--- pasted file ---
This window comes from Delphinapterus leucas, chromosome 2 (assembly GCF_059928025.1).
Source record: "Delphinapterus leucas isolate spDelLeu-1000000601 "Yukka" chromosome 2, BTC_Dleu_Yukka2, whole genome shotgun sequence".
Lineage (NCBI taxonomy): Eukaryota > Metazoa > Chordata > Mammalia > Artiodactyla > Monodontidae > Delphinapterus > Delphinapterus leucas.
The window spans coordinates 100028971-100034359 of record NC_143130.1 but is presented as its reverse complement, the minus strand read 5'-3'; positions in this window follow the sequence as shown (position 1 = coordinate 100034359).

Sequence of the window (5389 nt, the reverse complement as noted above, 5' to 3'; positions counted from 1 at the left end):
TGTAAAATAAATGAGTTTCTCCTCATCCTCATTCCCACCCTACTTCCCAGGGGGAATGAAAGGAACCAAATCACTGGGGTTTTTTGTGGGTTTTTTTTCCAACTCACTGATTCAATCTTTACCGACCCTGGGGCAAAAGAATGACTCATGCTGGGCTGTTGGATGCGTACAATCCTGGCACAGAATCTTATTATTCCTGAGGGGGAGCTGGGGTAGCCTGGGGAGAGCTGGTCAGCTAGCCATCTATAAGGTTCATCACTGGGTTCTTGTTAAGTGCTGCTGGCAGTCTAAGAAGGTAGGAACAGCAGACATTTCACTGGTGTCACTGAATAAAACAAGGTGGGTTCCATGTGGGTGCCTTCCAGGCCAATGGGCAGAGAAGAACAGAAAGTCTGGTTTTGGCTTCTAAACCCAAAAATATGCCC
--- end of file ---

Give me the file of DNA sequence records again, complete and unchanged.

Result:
This window comes from Delphinapterus leucas, chromosome 2 (assembly GCF_059928025.1).
Source record: "Delphinapterus leucas isolate spDelLeu-1000000601 "Yukka" chromosome 2, BTC_Dleu_Yukka2, whole genome shotgun sequence".
Lineage (NCBI taxonomy): Eukaryota > Metazoa > Chordata > Mammalia > Artiodactyla > Monodontidae > Delphinapterus > Delphinapterus leucas.
The window spans coordinates 100028971-100034359 of record NC_143130.1 but is presented as its reverse complement, the minus strand read 5'-3'; positions in this window follow the sequence as shown (position 1 = coordinate 100034359).

Sequence of the window (5389 nt, the reverse complement as noted above, 5' to 3'; positions counted from 1 at the left end):
TGTAAAATAAATGAGTTTCTCCTCATCCTCATTCCCACCCTACTTCCCAGGGGGAATGAAAGGAACCAAATCACTGGGGTTTTTTGTGGGTTTTTTTTCCAACTCACTGATTCAATCTTTACCGACCCTGGGGCAAAAGAATGACTCATGCTGGGCTGTTGGATGCGTACAATCCTGGCACAGAATCTTATTATTCCTGAGGGGGAGCTGGGGTAGCCTGGGGAGAGCTGGTCAGCTAGCCATCTATAAGGTTCATCACTGGGTTCTTGTTAAGTGCTGCTGGCAGTCTAAGAAGGTAGGAACAGCAGACATTTCACTGGTGTCACTGAATAAAACAAGGTGGGTTCCATGTGGGTGCCTTCCAGGCCAATGGGCAGAGAAGAACAGAAAGTCTGGTTTTGGCTTCTAAACCCAAAAATATGCCC